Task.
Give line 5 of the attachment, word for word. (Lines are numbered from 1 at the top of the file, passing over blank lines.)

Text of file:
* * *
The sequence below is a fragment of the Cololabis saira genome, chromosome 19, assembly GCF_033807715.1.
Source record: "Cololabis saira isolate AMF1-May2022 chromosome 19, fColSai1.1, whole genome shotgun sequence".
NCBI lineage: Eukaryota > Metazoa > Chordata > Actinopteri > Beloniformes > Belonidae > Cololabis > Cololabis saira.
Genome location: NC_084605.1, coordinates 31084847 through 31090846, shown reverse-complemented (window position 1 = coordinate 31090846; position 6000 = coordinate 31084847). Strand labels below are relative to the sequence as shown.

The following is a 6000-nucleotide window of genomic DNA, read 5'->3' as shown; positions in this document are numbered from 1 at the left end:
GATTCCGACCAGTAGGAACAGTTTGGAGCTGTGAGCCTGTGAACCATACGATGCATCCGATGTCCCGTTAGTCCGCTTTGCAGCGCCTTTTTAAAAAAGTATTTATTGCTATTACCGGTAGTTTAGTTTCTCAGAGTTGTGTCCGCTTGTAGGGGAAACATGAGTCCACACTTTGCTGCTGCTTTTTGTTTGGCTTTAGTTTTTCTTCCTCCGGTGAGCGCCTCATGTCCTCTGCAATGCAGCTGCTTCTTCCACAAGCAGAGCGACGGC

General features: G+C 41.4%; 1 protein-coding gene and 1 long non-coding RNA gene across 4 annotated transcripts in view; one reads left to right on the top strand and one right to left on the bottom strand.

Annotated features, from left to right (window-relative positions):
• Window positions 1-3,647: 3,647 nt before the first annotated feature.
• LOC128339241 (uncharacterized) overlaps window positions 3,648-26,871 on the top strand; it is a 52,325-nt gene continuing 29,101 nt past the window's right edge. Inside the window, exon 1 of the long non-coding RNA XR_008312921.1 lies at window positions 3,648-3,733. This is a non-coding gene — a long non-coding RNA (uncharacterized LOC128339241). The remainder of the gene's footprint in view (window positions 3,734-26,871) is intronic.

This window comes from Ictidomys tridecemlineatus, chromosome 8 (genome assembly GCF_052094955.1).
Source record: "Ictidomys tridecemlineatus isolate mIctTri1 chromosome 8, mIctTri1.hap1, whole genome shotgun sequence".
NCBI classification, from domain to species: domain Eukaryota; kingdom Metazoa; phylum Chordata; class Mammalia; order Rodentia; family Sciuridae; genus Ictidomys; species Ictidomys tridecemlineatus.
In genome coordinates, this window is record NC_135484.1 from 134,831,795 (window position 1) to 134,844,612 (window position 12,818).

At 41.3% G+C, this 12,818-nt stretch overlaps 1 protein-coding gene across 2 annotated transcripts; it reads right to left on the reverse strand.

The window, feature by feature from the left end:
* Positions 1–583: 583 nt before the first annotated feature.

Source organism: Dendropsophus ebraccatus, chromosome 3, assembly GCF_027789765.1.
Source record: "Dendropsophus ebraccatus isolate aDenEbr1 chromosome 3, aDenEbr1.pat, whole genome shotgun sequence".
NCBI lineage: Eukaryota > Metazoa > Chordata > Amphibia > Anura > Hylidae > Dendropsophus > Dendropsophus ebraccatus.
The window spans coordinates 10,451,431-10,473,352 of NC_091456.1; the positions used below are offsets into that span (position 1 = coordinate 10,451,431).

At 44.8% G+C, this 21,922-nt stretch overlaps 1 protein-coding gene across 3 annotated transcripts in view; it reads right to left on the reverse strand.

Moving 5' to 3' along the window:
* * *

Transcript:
The following is a 6000-nucleotide window of genomic DNA, read 5'->3' as shown; positions in this document are numbered from 1 at the left end: